(Not recommended) You could quote $500 apiece for repair, hunt down a couple of similar guns - same caliber, of course - in really nice condition, buy them for less than $100 each, give your friend his "restored" guns, deep-six the rustbuckets in the nearest quarry, and pocket the extra cash. It would also be a good idea to have a detailed story of how you polished the guns, sent them off to be replated, searched for the parts, etc.
Like I said, it's not recommended, also not ethical, but a great way to avoid a LOT of aggravation.

Zombiphobia
November 3, 2010, 10:21 PM
surbat6, it might also start a fight, if those pistols do hold sentimental value.
Although it WOULD be really easy to replace them with working Iver Johnson's, which are frequently posted on gunbroker for less than 300$.

I'm sure they're fixable. Anything that isn't 100% destoryed is fixable, although cost and difficulty may be important factors.

Maia007
November 3, 2010, 11:39 PM
Yes, they are both IJ's.

In their day, the Iver Johnson were not necessary "suicide specials" even though they were not Colt or S&W....... any more than the Ruger or the Taurus would be considered a "suicide special" or some variation of pure junk in the present day simply because neither is top-end.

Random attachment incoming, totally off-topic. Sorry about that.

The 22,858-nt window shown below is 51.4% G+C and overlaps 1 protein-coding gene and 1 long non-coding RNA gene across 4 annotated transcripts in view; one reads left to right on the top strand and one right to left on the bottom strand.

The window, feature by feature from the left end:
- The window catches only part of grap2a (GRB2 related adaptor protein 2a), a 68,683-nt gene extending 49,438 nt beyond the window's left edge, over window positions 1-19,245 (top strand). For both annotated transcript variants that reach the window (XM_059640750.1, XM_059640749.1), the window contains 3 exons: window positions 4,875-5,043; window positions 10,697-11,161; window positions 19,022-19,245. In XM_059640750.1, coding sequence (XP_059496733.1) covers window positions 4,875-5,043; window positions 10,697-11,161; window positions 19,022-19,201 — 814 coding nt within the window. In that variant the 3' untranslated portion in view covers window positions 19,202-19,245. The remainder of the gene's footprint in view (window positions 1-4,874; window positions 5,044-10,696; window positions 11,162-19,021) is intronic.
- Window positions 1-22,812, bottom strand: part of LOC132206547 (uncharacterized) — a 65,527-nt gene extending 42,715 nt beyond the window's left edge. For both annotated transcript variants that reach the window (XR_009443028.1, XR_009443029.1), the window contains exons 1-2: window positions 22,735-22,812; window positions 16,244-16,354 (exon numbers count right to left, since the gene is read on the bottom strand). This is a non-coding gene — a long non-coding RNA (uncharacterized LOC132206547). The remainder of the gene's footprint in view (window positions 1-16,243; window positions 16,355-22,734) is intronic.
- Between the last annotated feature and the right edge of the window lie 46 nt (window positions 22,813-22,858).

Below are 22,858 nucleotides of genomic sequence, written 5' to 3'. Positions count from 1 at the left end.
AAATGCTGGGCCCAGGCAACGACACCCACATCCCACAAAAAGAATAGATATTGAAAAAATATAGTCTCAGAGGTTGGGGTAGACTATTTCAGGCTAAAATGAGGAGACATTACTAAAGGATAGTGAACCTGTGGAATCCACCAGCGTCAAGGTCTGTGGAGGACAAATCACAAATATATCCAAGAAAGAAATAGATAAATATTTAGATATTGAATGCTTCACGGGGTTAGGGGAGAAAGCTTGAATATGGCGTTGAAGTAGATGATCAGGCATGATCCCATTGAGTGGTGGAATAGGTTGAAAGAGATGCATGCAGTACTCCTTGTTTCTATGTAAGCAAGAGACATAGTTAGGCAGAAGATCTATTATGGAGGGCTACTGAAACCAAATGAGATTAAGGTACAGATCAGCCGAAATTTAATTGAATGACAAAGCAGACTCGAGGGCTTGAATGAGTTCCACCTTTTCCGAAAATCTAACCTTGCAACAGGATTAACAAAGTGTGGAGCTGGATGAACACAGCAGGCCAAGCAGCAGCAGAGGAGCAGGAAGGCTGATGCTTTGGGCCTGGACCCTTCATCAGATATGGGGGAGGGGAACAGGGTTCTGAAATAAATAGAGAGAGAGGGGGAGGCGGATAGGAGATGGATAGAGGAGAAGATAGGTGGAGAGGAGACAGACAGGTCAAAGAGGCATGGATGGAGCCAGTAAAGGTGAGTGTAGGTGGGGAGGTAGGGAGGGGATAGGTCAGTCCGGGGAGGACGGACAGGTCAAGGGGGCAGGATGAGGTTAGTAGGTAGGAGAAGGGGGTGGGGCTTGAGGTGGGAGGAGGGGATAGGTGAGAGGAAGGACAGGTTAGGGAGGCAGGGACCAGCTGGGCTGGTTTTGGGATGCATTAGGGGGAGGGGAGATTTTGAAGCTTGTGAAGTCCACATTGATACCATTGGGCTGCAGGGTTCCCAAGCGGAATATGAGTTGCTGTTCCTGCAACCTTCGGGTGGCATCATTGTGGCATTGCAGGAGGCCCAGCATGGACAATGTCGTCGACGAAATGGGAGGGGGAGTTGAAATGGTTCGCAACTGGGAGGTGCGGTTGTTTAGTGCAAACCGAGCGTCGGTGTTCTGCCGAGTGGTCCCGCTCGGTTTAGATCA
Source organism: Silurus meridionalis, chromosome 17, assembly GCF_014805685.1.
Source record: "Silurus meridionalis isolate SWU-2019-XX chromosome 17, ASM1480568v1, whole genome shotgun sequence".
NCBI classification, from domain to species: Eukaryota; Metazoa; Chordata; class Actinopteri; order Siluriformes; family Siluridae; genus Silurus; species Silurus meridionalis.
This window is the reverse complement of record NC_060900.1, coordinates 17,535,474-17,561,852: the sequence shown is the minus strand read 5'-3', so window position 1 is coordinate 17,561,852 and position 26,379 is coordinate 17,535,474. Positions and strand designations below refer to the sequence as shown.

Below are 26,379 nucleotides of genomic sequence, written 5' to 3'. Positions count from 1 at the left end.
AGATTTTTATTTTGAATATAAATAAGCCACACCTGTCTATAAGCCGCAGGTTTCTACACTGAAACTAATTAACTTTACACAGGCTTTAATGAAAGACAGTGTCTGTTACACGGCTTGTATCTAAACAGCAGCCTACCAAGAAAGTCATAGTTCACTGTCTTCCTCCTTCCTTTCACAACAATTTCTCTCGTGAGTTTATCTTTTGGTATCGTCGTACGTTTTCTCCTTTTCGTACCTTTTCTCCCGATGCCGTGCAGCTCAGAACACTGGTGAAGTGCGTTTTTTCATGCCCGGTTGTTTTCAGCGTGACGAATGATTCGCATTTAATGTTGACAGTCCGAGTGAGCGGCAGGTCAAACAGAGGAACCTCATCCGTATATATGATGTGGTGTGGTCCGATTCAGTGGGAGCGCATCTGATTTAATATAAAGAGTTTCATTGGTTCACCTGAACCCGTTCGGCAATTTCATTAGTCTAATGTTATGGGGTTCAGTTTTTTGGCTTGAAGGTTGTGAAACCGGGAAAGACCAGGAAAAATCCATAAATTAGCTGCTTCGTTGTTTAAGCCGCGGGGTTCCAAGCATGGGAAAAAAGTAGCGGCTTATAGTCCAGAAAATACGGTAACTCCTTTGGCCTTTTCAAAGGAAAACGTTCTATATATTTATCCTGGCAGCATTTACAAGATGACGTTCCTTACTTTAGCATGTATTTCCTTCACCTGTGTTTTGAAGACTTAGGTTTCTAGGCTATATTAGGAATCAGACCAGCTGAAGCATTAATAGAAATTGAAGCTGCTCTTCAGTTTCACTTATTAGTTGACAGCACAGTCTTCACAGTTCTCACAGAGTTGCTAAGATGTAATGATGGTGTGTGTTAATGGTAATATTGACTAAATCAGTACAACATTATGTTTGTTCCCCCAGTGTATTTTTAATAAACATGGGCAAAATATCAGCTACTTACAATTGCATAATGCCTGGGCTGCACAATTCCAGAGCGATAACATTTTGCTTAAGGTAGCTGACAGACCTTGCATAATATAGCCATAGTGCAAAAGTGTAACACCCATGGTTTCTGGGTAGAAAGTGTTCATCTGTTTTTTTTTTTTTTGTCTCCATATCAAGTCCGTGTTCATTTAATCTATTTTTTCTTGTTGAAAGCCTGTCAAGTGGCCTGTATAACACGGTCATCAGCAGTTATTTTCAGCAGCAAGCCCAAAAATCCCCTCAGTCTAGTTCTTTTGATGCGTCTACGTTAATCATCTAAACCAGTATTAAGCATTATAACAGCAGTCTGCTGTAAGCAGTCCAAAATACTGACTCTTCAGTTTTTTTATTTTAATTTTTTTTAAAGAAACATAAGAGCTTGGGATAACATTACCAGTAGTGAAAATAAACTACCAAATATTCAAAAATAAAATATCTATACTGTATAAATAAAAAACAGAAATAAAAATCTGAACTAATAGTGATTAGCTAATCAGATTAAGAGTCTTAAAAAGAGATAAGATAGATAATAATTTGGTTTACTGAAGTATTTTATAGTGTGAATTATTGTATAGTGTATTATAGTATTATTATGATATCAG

They were designed and built to appeal to the more budget minded but they were far from junk.

Jim K
November 4, 2010, 12:01 AM
The top gun is an Iver Johnson Third Model Hammer, large frame. The bottom one is a Second Model small frame. Availability of parts depends on what is missing. The pins are easily made from nails and grips are available, but most internal parts are hard or impossible to find. The problem is that while there is some collector interest in IJ guns, there were so many made (literally millions) that collectors are interested only in ones that are in new or near new condition. At retail, and fully functional, neither of those guns would bring $75, so spending a lot of time and money on repair really is not cost effective.

If the guns have sentimental value, I suggest an honorable retirement to wall hanger status.

Jim

DrLaw
November 4, 2010, 12:19 AM
Jim Keenan is right on the identification. Iver Johnson was one of the first manufacturers to use coil springs on a revolver. Not only that, but the tension was adjustable. By moving that bar to another of the slots there in the frame, you upped the trigger pull weight.

As it is, the lowest slot is a good 15 or more pounds double action on these little guns.

They both also feature the then new 'hammer the hammer' action, where a bar moves up to get behind the firing pin. When you release the trigger, the bar slips back down and the firing pin retracts. Many of this style of gun did not have this feature. To safely carry one, you had to put the pin between cartridges or over an empty chamber.

Neither cartridge was particularly powerful, but both were widespread at the beginning of the century. They were, as somebody else said, utilitarian guns for the 'everyman', not high-priced, but not high quality either. Still they worked.

See if you can read the writing on the top of the barrels. I've found it quite interesting.

The Doc is out now. :cool: